5) The Sanitation and Hygiene Fund:

Relevant to: Prelims GS

Context: The United Nations launched the Sanitation and Hygiene Fund to provide accelerated funding to countries with the heaviest burden of diseases. Aim To provide accelerated funding to countries with the heaviest burden of diseases stemming from lack of sanitation services and have the least ability to respond to them.

  • It also aims to raise $2 billion over the next five years for these countries.

The objectives of the Fund are:

  • Expanding household sanitation
  • Ensuring menstrual health and hygiene
  • Providing sanitation and hygiene in schools and healthcare facilities
  • Supporting innovative sanitation solutions.

Host: The fund is hosted by the UN Office for Project Services, which provides technical advice and project implementation to the UN and its partners.


6) Malnutrition in India:

Relevant to: #Mains GS2

Context: Malnutrition in India Key points:

  • Two recent reports the annual report on “The State of Food Security and Nutrition in the World 2020” by the Food and Agricultural Organization of the United Nations and the 2020 Hunger report, “Better Nutrition, Better Tomorrow” by the Bread for the World Institute document staggering facts about Indian food insecurity and malnutrition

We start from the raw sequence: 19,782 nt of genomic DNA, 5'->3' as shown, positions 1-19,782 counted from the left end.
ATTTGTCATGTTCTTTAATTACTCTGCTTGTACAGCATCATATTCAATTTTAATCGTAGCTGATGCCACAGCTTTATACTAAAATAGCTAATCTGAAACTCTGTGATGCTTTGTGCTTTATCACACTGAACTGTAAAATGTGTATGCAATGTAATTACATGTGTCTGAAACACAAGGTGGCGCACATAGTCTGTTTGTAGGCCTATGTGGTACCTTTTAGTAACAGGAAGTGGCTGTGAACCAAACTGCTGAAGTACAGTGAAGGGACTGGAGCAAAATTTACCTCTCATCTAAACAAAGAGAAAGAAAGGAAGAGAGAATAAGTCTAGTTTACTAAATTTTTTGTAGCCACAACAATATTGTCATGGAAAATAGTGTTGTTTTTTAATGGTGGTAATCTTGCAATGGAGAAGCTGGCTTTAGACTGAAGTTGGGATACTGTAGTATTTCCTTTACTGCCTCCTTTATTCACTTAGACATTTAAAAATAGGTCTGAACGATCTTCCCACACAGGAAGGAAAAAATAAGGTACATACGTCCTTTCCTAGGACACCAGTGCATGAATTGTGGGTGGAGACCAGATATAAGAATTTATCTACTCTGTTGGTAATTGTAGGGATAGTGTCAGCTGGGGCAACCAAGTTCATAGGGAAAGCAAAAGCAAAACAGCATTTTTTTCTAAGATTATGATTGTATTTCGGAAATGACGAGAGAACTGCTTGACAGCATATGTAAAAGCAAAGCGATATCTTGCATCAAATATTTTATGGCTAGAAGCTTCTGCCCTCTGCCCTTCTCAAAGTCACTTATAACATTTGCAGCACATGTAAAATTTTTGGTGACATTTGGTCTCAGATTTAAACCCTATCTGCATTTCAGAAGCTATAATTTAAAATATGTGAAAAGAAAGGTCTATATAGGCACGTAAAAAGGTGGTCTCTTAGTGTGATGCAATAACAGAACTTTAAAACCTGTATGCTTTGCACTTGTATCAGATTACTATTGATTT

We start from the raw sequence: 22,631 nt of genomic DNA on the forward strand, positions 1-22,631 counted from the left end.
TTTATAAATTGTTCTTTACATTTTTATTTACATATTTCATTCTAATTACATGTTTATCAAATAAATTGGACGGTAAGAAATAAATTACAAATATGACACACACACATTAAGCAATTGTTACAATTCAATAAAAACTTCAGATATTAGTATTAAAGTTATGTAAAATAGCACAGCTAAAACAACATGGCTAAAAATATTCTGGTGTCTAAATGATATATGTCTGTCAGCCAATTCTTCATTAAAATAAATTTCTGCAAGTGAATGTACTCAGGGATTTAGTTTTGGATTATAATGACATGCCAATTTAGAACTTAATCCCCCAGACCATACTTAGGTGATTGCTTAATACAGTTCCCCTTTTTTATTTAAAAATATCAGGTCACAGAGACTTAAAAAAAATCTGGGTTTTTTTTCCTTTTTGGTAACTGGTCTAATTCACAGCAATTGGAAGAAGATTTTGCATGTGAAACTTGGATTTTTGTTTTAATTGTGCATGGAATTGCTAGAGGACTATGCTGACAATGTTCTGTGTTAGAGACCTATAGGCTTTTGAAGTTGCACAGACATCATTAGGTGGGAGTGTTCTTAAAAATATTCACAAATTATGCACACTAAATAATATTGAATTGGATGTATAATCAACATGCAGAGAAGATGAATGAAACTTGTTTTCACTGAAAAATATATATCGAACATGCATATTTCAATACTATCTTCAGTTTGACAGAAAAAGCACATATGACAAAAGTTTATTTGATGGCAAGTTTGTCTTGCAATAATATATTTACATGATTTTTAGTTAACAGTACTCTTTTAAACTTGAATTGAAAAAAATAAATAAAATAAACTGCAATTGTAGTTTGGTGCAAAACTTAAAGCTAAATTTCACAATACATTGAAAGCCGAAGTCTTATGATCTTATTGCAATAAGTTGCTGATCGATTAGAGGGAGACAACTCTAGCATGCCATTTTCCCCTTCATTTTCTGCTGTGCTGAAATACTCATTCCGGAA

• The reduction in poverty has been substantial going by official estimates available till 2011-12 . However, malnutrition has not declined as much as the decline has occurred in terms of poverty
  • Despite the National Food Security Act 2013 ensuring every citizen “access to adequate quantity of quality food at affordable prices”, two crucial elements that still got left out are the non -inclusion of nutritious food items such as pulses and exclusion of potential beneficiaries . Because of this, there is little to disagree that the current COVID -19 pandemic would make the situation worse in general, more so for vulnerable groups
  • The problem of malnutrition is likely to deepen in the coming years with rising unemployment and the deep economic slump
  • Hence,a major shift in policy has to encompass the immediate universalisation of the Public Distribution System which should definitely not be temporary in nature, along with the distribution of quality food items and innovative interventions such as the setting up of community kitchens among other things Conclusion This year’s Nobel Peace Prize was awarded to the United Nations World Food Programme which should bring some of the focus back on these pressing issues of undernourishment and hunger in India The need of the hour remains the right utilisation and expansion of existing programmes to ensure the needed .